Everyone is talking about ‘Sketch’ in the office…
“Sketch is amazing, Sketch is so fast, how can you still be using Illustrator, you know it’s vector based right?”
I’m always a bit wary of over-excitable people; nothing is ever that amazing. Being a Mac only application isn’t a great way to kick off our relationship but “lets have a look at Sketch”.
Time to mess about with ‘Sketch’
As I update my ‘Adobe CC’ suite, on the side I download a free trial of ‘Sketch’, followed by a set of colleague recommended plugins (Distributor, Dynamic Button, Craft and Marketch).
I generally pick up new software very quickly so this should be easy. Before I begin messing about with any of the tools, I start customising my toolbar. What does what, and therefore what belongs here, grouped with this and that. ‘Sketch’ very shrewdly reuses existing naming conventions and keyboard shortcuts, however with a lifetime of using ‘Adobe’ products I am always confused why similar software just doesn’t copy all of them over.
Time to mess with the entire tool. I begin by drawing a rectangle. By default it has a stroke, not sure I asked for that, but I guess that’s the deal?! Removing the stroke and I have my rectangle all grey and quite lonely. But before I continue further, ‘Google’ resolves the default border rectangle issue. Draw a rectangle the way you want (without a border) and then under the “Edit” menu select “Set Style to Default” and now every new rectangle drawn will be borderless.
Lets copy and paste a rectangle. It appears above the existing rectangle and my first thought is what does “Paste Over Selection” do differently from normal “Paste” which seems to paste above your selection anyway? Basically it pastes to the front of all layers above your selection where as normal paste just pastes above your selection in whichever layer hierarchy it’s in.
A clever trick is duplicating a shape by holding “alt” and drag the new shape to your desired position. Once dropped in place by clicking “Duplicate” your next shape will place itself in the exact movement away from the original shape, allowing you to position items equidistant from each other very quickly.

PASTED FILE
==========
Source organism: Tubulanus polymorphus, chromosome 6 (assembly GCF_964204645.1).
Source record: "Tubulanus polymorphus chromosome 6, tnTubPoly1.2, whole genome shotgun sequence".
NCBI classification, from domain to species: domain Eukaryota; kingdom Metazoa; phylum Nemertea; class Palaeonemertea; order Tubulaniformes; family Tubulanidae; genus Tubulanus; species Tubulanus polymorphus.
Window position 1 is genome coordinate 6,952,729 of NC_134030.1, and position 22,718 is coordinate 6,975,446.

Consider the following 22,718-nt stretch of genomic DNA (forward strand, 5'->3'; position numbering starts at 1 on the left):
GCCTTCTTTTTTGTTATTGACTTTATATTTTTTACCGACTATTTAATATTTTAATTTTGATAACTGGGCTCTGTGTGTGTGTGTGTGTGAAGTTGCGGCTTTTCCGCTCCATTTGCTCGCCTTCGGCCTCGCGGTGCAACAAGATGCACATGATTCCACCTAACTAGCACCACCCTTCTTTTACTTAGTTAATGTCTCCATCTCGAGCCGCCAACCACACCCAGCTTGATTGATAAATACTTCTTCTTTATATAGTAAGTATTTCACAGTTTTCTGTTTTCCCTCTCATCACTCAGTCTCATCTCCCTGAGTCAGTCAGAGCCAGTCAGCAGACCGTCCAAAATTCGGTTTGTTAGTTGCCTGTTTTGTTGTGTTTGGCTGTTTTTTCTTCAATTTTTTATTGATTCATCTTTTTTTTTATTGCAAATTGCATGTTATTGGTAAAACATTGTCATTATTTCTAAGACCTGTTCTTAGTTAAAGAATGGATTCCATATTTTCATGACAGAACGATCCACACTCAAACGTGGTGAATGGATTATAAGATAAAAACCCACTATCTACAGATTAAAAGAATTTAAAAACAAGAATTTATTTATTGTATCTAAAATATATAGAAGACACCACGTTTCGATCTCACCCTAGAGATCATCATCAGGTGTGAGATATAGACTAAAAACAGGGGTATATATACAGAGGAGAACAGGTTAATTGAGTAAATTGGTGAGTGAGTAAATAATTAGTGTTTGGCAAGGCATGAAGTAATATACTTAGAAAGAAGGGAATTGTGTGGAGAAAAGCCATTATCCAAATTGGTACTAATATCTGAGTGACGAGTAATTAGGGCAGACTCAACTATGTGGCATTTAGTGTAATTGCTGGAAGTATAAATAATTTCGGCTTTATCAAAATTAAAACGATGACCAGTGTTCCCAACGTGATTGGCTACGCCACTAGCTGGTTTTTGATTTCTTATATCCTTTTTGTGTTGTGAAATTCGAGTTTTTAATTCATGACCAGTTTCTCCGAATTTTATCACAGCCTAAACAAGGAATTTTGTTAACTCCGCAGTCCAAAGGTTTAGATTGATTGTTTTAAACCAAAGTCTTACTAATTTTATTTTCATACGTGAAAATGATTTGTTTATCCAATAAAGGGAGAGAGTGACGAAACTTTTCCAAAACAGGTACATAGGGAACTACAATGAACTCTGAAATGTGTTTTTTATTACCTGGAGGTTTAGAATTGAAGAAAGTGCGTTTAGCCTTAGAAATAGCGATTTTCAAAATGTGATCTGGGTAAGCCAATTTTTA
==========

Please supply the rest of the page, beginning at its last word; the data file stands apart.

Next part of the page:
Within an hour I’m drawing complex components, reusing symbols and designing things I design everyday on ‘Illustrator’. I’m impressed how easy it really is to use and anything not obvious from the off is very quickly worked out shortly afterwards.
I really only miss the ‘Reference Point’ identifier tool within the ‘Transform’ window, which I heard if you make a big enough fuss they may introduce in a later release.
Marketch plugin gives ‘Sketch’ the edge
So as my day comes to an end, I feel I’ve got a good grasp of ‘Sketch’. If I had to choose between ‘Illustrator’ and ‘Sketch’ I actually don’t think I would mind, as they are both so very similar.
However, what would be the deciding factor for me, are some of these plugins I’ve downloaded. I am most keen to try out ‘Marketch’ as it produces CSS values which you can handover to the front-end developers.
The largest challenge across most design projects is not what the UX and VD designers are producing amongst themselves and for key stakeholders but what finally goes to Development. In my eyes what really matters are the tools the designers are using to bridge the gap for a more efficient and accurate development build. As development teams increasingly move abroad they are still the largest drain on a project’s budget and therefore, the biggest risk.
The days of… I like using a specific software because you’re great at it are over. As a designer the single design tool is becoming less important. What’s more vital is your place and involvement in the process.
We do not design in silos, the team makes decisions and therefore designs have to be flexible for rapid presentations, prototyping and implementation.
Using ‘Illustrator’ you have to manually spec every pixel, which is very time consuming and varies dependent on the skill of the designer. ‘Sketch’ with the plugin ‘Marketch’ creates a HTML holder providing CSS values direct from the designs. This allows the user to select on specific elements and see in CSS how it has been put together as well as its spacing between other elements on the page.
My initial impressions are very positive…
…I only have two concerns.
The first is that it all depends on the skill of the designer (as with ‘Illustrator’) and if they make a mistake somewhere it feels like it will be a lot harder to spot having to select every element first to see its CSS values. Using a permanent document like a PDF, all the CSS values are surfaced and easy to skim through instantaneously which you could also print and take away.
Lastly the accuracy of ‘Sketch’ itself as a visual design tool. I have some examples below of the ‘Line’ tool misbehaving across ‘Sketch’ and ‘Marketch’. Consistency and standardisation of how things are drawn and should work will eliminate errors. If there are three to four ways of drawing a line this will cause confusion. I recommend sticking to 1 pixel high rectangles until this is resolved. (Click on the images below to make them larger and legible).
‘Sketch’ with its ever growing plugin community definitely has the potential to leave ‘Illustrator’ lagging behind. It’s not perfect by any means, but it’s a great start. Keep the updates coming.